The Dramaturgical Kaleidoscope of the Sixties
D RAMA, even in the so-called revolutionary periods, always finds itself thrown back on worthy and durable traditions by a cultural expectation reinforced by the practical ties of theater. Just as Albee is ready to admit that recent American drama still owes much to the post-Ibsen/ Chekhov tradition,1 the grand old dads of American theater (most notably Lee Strasberg, Harold Clurman, Robert Lewis, and Elia Kazan) have always stressed their indebtedness to Stanislavsky's teachings.2 It is not only the one-time glory of Group Theater one must consider in this respect, but the activity of the Actors' Studio that produced the most lasting Kazan, Miller, and Williams hits.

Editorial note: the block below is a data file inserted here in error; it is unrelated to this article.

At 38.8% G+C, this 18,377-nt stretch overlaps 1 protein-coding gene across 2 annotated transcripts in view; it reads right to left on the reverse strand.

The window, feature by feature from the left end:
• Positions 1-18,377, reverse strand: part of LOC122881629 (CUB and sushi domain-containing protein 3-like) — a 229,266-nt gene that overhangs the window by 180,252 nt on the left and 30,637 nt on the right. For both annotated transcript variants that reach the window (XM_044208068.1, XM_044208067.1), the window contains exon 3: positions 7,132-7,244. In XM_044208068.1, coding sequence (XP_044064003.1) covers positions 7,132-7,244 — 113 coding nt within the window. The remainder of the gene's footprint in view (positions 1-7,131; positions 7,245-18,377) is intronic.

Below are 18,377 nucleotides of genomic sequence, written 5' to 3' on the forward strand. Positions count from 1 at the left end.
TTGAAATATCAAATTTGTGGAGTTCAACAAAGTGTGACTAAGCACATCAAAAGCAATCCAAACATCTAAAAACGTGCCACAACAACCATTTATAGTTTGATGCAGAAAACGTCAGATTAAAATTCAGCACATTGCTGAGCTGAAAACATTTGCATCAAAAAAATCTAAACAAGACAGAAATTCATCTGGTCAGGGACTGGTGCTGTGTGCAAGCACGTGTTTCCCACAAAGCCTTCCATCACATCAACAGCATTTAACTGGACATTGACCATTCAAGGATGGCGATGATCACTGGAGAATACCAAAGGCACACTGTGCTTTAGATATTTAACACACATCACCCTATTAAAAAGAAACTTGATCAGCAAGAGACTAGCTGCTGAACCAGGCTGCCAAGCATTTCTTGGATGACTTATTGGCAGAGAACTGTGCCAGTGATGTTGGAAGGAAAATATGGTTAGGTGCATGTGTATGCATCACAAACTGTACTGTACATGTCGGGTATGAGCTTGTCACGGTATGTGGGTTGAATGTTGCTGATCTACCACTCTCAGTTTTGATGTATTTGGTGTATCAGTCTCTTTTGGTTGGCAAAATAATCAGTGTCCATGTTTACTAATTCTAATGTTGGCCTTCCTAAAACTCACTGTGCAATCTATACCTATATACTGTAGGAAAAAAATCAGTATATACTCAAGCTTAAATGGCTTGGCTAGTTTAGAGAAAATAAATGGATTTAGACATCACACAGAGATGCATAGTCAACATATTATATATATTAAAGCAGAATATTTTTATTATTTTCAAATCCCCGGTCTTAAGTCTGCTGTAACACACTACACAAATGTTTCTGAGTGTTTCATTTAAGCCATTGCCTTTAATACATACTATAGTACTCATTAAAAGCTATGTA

The Actors' Studio, founded in 1947 by Kazan, Cheryl Crawford, and Lewis, all former members of the Group Theater, inherited a version of the Method enriched by other components. Within the scope of this work, I shall concentrate on the common aspects of Stanislavsky's system and its adapted version: the Method. The leaders of the Actors' Studio ( Kazan and Strasberg) especially